HAZARD, KY. (WTVQ) – Gov. Andy Beshear traveled to Hazard and Jackson to present more than $5 million in grants, in collaboration with the Department for Local Government (DLG), to improve eastern Kentucky communities, according to officials.
They say he also discussed coal severance tax revenue.
In Governor Beshear’s budget proposal, officials say returning every coal severance dollar back to coal-producing counties, after paying the required debt service on water and sewer infrastructure and the state’s administrative costs.
They say Gov. Beshear estimates this would mean $18 million in additional funding for coal counties over the 2020-2022 biennium.
“Our coal miners have worked hard in dangerous conditions for decades to keep the lights on for all of our families,” said Gov. Beshear. “This $18 million is not everything they need or deserve, but it’s a start. We want to rebuild the economies in our coal communities to better serve Kentucky families after devastating losses in the industry.”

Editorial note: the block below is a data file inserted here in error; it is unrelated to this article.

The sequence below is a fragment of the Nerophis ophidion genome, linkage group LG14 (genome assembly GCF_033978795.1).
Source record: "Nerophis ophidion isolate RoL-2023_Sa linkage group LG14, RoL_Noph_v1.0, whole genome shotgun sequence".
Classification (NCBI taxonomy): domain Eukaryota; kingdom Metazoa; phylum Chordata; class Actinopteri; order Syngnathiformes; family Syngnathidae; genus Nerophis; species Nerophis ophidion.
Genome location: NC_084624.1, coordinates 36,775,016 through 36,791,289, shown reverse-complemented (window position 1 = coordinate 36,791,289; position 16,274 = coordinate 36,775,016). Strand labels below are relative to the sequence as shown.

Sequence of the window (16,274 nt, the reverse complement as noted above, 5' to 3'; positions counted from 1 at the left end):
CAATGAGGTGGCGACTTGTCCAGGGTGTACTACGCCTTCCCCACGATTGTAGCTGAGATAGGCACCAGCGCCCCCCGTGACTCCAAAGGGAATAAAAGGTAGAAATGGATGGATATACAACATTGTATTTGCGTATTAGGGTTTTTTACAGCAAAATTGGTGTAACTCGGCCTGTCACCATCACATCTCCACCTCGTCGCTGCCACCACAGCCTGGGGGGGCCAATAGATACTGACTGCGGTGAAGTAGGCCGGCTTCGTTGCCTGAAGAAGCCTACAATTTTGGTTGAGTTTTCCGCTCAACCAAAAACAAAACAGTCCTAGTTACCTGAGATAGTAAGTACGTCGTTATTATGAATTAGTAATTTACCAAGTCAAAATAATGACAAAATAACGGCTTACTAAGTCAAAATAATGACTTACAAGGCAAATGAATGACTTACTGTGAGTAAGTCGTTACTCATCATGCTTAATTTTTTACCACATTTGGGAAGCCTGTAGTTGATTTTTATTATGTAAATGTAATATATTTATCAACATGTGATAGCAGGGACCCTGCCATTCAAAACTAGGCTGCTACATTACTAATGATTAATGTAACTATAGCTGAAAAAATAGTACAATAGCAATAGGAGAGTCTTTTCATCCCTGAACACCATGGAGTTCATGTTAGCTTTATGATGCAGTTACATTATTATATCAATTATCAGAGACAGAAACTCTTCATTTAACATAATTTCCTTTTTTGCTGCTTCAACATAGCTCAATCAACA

Gov. Beshear awarded Perry County Fiscal Court with over $4 million in funding for two projects.
“These grants from the Appalachian Regional Commission are much appreciated,” said Sen. Brandon Smith of Hazard. “These resurfacing projects will have a tremendous impact on the Commonwealth and I look forward to their expansion.”
Upon completion, this project will improve productivity for SYKES and will create 200 full-time jobs.
“SYKES is proud to have served the Hazard community for more than 20 years, and thanks to this upcoming renovation, we are thrilled to offer both current and future employees not just great career opportunities, but a beautiful new work environment where they can come every day and truly thrive in their jobs,” said SYKES Senior Vice President Todd McReynolds. “We are grateful to Gov. Beshear and the state of Kentucky for making it possible for us to better serve the people of Hazard.”
Officials at the governors office said due to outdated waterlines, the City of Jackson has a higher than average water loss record, causing losses in revenue for the water district and gaps in service for customers.
They say to remedy this issue, Gov. Beshear presented the City of Jackson with a total of $2 million in ARC and CDBG funding.
“We are so excited to receive this much needed funding to update our infrastructure in Jackson,” said Mayor Laura Thomas. “Many of our existing waterlines have exceeded their useful life, and new waterlines will help reduce our high water loss, reduce the number of water line breaks, and relieve stress on our overworked water plant. Thank you to Gov. Beshear and the folks with CDBG and ARC for providing access to funding that allows us to better serve the people of Jackson and Breathitt County.”